Amid the chaotic crush of migrants at America’s southern border, one group is reaping multimillion-dollar profits: Central America’s criminal drug cartels.
“A lot of Central American narcotics cartels — transnational criminal organizations — are facilitating smugglers in moving aliens, rather than drugs because it’s more profitable right now,” said Thomas Homan, former acting director of Immigration and Customs Enforcement (ICE).
Homan, who is said to be President Donald Trump’s choice for the role of the first-ever national “border czar,” said the festering humanitarian crisis “is making these cartels very, very rich.”
John Davidson, a reporter who traveled to the Guatemala-Mexico border, confirmed Homan’s account.
“From the moment Central American migrants cross Mexico’s southern border and begin their journey north, the entire process is a massive, multifarious, black-market, moneymaking machine,” he wrote in the Federalist.
“Cartels generally require every man, woman and child who passes through their territory on the way to the U.S. border pay a tax, which is often included in the total fee smugglers quote to Central American families,” according to Davidson. “Without paying this tax [which Homan calls a “Plaza Fee”], migrants cannot cross the Rio Grande, and in many cases are at risk of being kidnapped or otherwise exploited.”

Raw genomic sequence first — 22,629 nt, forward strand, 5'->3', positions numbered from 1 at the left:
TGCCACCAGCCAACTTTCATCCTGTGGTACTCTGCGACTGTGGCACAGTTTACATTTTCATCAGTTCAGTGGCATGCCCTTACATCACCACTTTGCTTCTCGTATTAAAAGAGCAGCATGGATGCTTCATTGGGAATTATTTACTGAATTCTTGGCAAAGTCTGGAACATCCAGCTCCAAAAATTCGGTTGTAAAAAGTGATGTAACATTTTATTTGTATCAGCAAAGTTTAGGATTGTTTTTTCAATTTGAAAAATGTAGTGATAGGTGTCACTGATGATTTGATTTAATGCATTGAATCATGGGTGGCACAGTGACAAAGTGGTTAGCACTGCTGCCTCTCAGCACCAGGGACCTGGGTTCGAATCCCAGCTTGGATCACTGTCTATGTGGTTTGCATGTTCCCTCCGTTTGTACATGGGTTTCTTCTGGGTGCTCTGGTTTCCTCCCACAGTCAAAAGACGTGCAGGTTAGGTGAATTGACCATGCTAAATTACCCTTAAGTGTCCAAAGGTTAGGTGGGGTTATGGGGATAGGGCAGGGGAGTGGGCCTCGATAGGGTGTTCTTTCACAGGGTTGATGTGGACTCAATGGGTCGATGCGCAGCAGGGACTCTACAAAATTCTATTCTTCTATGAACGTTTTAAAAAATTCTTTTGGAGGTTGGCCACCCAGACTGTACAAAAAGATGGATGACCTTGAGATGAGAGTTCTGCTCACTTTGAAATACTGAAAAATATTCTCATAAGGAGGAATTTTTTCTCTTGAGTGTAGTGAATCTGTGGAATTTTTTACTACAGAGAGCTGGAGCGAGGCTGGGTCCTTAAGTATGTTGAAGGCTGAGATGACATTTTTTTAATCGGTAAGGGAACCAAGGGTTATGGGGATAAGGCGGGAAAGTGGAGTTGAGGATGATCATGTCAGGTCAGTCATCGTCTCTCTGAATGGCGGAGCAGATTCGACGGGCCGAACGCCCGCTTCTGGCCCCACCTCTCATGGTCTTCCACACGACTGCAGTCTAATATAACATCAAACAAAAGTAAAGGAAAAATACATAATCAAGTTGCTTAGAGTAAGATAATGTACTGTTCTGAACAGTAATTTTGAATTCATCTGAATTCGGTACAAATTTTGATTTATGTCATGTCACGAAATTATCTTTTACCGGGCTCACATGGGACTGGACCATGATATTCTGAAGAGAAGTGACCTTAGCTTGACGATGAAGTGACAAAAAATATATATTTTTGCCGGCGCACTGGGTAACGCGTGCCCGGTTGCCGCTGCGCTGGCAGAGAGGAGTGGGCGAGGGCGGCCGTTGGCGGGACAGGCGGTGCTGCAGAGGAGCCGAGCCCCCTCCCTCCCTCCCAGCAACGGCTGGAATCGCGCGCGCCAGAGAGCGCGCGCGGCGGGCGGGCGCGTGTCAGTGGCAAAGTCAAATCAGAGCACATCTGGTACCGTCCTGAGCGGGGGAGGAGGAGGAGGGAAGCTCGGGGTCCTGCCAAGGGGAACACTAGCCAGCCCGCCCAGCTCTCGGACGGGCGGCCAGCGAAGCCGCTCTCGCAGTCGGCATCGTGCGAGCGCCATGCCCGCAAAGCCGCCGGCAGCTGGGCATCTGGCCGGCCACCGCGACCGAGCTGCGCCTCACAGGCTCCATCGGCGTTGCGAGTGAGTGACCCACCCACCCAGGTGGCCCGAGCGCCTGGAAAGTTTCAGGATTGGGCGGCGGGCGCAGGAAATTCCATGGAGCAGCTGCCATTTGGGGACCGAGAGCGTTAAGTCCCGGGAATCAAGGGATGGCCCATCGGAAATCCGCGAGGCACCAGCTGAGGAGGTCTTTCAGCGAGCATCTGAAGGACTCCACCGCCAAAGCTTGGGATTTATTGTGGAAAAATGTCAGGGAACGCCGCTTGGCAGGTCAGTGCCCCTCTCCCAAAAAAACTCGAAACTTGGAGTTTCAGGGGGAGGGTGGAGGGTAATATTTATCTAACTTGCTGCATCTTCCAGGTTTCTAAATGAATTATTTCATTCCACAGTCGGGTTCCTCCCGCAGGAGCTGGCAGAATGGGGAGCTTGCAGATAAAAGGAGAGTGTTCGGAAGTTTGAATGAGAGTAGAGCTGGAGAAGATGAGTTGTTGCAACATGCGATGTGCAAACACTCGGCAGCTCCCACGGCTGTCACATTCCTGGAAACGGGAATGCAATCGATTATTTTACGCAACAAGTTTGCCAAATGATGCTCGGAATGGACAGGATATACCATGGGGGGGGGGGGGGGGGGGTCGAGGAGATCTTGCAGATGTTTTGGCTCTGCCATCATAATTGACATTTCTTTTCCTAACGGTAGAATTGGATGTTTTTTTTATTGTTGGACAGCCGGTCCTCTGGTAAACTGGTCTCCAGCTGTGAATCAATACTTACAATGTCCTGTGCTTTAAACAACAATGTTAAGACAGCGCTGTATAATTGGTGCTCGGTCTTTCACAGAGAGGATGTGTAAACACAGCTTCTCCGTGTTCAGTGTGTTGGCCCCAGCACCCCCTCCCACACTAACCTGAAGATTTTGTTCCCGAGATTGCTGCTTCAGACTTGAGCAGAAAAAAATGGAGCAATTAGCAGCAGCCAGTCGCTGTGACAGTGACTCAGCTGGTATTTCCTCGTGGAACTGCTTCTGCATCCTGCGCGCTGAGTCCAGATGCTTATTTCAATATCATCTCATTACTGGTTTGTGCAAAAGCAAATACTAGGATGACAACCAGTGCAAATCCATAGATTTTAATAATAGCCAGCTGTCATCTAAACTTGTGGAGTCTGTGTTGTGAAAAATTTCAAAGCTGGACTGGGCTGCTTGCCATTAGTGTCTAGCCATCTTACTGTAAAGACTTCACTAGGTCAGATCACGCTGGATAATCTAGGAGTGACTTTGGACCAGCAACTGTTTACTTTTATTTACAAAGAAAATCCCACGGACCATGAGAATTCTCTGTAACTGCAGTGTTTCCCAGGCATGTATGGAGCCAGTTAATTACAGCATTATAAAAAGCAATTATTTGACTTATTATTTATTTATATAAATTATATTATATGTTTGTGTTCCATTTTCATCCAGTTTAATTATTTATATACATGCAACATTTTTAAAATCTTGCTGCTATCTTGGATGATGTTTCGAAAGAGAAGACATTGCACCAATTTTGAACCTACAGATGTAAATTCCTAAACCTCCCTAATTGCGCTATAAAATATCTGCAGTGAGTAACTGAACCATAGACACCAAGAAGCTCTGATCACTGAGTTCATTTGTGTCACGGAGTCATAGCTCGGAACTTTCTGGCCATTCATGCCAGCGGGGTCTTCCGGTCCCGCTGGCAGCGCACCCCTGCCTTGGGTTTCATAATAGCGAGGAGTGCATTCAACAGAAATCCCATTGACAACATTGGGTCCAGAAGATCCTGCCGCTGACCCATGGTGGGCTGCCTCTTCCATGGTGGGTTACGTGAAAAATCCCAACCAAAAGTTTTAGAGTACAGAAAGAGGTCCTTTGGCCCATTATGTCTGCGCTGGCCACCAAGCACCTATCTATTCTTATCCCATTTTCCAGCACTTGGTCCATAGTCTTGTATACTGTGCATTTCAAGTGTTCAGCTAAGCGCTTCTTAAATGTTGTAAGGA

It’s easy money for the cartels. Using a rough, as well as conservative, estimate of Plaza Fees, Andrew Arthur of the Center for Immigration Studies figures that the 144,000 illegal aliens who crossed the U.S. border in May paid $144 million to the cartels for final safe passage through northern Mexico.
“[The cartels] don’t have to grow a single poppy. They don’t have to make a single pound of meth. They just get the money, and if you don’t pay you’re dead,” Arthur says.
In a belated attempt to stanch the Central American migrant flow at its source, Mexico has pledged to deploy 6,000 troops to its 541-mile border with Guatemala. How effective that effort is over the long-term remains to be seen. The Guatemalan government – like Mexico’s — has been neck-deep in the drug- and human-smuggling industry for years.
While Washington politicians and presidential aspirants ritually bash Trump and bemoan the plight of migrants lining up to enter the U.S., a do-nothing Congress refuses to pass laws to stem the swelling tide of asylum seekers, or even to effectively manage the crowds once they’re here. Where’s the outrage over the criminal facilitation and profiteering of this humanitarian crisis?